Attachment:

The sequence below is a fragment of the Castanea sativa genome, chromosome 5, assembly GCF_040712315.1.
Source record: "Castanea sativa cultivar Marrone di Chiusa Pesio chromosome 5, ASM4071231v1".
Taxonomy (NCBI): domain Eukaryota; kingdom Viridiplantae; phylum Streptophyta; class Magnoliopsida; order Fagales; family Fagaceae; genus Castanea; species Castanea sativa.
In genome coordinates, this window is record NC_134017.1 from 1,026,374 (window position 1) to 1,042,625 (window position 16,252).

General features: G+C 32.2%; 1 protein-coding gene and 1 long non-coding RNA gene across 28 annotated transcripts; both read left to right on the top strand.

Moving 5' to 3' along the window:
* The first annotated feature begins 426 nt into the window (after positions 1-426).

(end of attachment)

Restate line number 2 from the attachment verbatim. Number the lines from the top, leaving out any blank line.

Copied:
Source record: "Castanea sativa cultivar Marrone di Chiusa Pesio chromosome 5, ASM4071231v1".